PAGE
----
It was lunchtime now, so we left the café and headed to see Varano’s friend Maurizio Badolato, a gambling enthusiast and former waiter who years ago hit a million-dollar scratch ticket and used the winnings to buy Ristorante Limoncello on North Street. The meal ended up stretching through 90 minutes and several courses. Frank De Pasquale, who showed up half an hour into the feast, scolded Varano about how much he was eating. De Pasquale had once gotten Varano to try a diet, but it lasted only four days, coming to an end at a fast-food joint.

“I called you from the drive-through,” Varano said to De Pasquale, “for support.”

“Yeah, he called me for support,” De Pasquale said, nodding. “I said, ‘Nicky, don’t do it.’ He said, ‘Frank, I just can’t drive by this place. My car went there automatically.’”

De Pasquale seemed less concerned about Varano’s other indulgences. “I look forward to waking up just to spend time with him,” he said, telling me how, on the recent Vegas trip, a couple of the guys had checked out a high-end jewelry store in the Palms casino owned by a friend of Varano’s named Mordechai Yerushalmi. De Pasquale had noticed a glittery Breitling wristwatch worth several thousand dollars. “I was saying, ‘If I can put a few things together, maybe I’ll buy it after Christmas,’” De Pasquale said. Two days after they got back from Vegas, Varano showed up at De Pasquale’s Gelateria carrying a sack. “I got something in the bag you might like,” he told him. Inside was the very watch De Pasquale had admired at Mordechai’s. “What can you say about a guy like that?” De Pasquale said, pulling back his sleeve to reveal the massive Breitling.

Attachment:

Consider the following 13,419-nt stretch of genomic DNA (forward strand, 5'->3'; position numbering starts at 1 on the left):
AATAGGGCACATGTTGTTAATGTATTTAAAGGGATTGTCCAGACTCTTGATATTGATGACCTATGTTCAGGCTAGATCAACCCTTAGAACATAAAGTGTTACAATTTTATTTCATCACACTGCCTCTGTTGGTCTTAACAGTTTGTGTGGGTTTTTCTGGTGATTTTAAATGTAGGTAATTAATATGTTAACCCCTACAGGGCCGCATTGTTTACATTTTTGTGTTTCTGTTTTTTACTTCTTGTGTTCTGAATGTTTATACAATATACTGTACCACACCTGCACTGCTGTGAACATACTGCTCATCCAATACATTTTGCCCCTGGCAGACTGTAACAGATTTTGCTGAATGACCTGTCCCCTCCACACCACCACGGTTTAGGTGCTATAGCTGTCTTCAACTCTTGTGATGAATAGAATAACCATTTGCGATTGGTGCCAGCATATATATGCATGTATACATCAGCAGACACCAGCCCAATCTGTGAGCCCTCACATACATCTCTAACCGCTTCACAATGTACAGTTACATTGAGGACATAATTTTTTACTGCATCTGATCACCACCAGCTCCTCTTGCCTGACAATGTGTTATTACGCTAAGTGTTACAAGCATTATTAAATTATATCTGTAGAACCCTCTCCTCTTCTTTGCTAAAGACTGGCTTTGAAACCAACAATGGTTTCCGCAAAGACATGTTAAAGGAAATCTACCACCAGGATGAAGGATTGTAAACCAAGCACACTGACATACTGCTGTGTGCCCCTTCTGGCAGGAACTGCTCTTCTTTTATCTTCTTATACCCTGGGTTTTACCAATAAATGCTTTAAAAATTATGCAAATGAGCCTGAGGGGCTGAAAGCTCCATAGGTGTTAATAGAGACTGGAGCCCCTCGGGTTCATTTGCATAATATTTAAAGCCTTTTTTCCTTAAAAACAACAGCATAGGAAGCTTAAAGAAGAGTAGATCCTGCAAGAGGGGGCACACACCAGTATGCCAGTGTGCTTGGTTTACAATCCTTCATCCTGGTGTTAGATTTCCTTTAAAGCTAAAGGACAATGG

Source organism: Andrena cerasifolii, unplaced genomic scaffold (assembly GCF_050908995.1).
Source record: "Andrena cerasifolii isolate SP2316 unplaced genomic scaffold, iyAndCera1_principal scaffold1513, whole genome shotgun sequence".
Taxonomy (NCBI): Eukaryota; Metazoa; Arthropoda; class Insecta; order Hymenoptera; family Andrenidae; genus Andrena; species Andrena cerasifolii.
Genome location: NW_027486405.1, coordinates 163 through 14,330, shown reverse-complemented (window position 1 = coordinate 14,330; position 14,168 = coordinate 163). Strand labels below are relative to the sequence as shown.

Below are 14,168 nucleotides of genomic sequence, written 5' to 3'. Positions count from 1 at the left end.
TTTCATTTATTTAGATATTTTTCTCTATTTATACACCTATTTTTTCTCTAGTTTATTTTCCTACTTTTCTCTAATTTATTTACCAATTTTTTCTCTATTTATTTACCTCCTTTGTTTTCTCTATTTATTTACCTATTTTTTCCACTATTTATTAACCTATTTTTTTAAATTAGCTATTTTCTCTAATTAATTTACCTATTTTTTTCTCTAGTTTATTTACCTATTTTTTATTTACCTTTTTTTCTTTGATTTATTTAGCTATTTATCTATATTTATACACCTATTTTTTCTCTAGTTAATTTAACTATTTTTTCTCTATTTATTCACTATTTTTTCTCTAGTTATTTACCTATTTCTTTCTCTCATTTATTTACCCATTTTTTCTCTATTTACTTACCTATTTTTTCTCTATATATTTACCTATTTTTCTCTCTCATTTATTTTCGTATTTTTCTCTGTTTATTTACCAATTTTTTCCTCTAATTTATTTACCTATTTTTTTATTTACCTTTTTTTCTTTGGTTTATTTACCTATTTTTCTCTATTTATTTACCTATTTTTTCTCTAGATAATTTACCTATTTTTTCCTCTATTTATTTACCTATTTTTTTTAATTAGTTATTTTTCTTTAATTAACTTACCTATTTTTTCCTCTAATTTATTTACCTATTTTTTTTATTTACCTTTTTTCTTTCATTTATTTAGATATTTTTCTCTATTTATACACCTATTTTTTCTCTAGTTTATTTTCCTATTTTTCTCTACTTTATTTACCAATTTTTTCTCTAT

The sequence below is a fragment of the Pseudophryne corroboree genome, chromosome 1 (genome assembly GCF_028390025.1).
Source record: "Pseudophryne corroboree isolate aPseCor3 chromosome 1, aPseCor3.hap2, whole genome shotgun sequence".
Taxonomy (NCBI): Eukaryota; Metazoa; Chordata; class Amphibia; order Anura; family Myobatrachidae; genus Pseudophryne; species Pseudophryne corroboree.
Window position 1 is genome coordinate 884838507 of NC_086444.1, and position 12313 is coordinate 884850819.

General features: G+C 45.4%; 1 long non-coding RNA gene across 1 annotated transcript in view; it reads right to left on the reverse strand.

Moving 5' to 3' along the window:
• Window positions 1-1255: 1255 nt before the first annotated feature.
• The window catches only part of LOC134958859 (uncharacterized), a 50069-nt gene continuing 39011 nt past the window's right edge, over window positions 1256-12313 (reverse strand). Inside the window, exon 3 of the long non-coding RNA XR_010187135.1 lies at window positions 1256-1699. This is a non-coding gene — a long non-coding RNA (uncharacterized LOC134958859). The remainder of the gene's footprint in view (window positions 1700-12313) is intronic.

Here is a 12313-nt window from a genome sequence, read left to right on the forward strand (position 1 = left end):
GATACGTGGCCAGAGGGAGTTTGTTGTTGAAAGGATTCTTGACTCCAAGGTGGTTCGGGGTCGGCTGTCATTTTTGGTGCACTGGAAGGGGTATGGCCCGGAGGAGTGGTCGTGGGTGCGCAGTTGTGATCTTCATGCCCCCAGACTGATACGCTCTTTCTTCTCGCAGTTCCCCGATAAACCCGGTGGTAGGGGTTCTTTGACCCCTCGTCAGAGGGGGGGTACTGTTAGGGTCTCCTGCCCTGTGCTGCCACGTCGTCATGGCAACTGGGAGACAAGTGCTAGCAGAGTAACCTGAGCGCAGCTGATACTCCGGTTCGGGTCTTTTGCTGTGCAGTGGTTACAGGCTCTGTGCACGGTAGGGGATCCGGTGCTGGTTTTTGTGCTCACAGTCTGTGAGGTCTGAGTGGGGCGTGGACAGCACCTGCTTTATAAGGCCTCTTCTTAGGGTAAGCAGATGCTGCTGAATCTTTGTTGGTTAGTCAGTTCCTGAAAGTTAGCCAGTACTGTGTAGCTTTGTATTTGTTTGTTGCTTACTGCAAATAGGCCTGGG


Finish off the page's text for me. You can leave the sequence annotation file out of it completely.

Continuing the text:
After lunch, Badolato flipped up the tablecloth and he and Varano played gin for an hour. A few other middle-aged men arrived, carrying decks of cards and chatting about that evening’s fight schedule. When we walked outside, Badolato was leaning against a delivery car, smoking a cigarette. Varano invited him to go to the Celtics game later on but Badolato said he had to work. Varano seemed listless. He asked him what he was doing until then. Badolato exhaled a thick swirl of smoke. “I’m just waiting for the night,” he said.